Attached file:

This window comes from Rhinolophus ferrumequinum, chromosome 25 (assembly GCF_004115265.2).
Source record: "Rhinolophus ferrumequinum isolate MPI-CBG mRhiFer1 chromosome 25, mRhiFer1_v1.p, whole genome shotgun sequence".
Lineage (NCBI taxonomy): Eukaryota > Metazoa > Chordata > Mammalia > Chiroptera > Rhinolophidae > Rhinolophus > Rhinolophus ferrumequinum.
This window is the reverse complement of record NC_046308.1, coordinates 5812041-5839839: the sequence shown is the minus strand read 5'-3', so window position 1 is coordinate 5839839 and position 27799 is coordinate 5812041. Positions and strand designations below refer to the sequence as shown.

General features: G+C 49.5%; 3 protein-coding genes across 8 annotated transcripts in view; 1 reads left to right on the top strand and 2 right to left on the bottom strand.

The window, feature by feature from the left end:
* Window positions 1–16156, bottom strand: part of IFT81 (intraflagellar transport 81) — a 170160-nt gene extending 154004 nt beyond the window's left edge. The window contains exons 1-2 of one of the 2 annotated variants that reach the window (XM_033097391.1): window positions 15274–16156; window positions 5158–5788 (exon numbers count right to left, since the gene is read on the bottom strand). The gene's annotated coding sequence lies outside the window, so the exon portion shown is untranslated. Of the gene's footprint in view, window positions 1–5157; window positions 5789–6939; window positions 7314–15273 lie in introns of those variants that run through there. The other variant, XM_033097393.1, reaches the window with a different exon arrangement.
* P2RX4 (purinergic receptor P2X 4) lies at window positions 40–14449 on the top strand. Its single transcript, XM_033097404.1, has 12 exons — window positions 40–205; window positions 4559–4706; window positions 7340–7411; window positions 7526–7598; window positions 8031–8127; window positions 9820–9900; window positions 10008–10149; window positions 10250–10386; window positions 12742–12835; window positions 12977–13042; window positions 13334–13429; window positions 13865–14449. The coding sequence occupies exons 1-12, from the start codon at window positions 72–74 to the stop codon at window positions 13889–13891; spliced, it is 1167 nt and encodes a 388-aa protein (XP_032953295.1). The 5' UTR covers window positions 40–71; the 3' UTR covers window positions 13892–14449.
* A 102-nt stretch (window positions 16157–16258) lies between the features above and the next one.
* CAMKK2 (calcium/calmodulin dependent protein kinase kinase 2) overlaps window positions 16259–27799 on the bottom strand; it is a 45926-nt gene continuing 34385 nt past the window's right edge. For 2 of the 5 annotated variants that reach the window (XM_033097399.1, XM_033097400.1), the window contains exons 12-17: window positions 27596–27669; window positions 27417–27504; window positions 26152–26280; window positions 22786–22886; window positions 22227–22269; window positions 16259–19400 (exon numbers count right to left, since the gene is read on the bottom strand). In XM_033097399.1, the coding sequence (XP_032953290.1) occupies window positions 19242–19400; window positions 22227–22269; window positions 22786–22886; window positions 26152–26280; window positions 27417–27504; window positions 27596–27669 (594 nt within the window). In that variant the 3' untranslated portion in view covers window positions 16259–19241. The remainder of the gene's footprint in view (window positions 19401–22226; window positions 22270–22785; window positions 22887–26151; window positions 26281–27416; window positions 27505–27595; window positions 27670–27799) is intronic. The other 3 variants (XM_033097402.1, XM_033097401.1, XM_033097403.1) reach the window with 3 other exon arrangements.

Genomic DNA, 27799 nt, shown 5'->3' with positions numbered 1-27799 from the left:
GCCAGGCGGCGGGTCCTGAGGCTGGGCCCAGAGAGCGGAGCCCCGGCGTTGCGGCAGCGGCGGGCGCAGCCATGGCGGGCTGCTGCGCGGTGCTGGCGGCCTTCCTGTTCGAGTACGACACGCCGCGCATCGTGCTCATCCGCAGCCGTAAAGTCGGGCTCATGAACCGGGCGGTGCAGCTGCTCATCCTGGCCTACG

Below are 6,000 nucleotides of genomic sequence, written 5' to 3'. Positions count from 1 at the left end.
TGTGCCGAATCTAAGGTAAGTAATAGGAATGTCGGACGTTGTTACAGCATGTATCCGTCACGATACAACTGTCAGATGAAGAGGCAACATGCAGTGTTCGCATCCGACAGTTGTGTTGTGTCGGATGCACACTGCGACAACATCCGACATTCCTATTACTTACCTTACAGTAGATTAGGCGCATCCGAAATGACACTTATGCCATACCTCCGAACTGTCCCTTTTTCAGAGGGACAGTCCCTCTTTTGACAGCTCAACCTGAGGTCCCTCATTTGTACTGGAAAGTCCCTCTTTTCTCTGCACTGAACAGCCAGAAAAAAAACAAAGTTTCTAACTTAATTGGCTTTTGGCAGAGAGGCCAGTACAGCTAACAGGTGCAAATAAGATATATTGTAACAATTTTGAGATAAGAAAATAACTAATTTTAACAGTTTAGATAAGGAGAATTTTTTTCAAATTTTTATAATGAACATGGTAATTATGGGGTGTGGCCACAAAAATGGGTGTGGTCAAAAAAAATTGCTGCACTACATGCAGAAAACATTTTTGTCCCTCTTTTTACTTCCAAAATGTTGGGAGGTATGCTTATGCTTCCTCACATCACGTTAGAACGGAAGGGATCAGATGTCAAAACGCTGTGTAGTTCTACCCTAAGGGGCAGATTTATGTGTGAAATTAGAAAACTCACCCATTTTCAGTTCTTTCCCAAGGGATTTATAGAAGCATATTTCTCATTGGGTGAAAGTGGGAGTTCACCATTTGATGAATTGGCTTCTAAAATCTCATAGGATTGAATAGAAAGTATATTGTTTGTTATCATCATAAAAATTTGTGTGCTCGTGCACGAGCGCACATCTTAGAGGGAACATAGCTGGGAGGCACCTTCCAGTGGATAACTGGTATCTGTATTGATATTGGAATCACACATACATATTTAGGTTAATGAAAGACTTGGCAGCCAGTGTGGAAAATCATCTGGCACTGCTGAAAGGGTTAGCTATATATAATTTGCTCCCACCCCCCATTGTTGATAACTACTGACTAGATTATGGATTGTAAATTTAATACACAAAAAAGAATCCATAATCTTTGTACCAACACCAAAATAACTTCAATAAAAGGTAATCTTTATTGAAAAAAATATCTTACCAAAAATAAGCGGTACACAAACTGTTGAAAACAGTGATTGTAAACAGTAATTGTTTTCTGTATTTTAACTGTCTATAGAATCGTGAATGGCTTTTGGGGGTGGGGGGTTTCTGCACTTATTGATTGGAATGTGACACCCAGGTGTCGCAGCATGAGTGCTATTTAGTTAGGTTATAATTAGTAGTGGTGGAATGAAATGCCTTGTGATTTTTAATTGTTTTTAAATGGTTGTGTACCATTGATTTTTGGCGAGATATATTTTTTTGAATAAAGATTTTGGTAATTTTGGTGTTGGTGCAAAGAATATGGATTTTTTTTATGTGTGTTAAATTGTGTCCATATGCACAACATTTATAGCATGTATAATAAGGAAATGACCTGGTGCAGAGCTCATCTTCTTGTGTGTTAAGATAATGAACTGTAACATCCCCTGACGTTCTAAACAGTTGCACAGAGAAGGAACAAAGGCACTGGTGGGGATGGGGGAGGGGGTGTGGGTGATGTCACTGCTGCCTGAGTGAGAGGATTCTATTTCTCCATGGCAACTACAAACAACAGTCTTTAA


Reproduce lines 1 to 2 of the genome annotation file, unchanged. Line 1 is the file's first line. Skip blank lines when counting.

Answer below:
This window comes from Rhinolophus ferrumequinum, chromosome 25 (assembly GCF_004115265.2).
Source record: "Rhinolophus ferrumequinum isolate MPI-CBG mRhiFer1 chromosome 25, mRhiFer1_v1.p, whole genome shotgun sequence".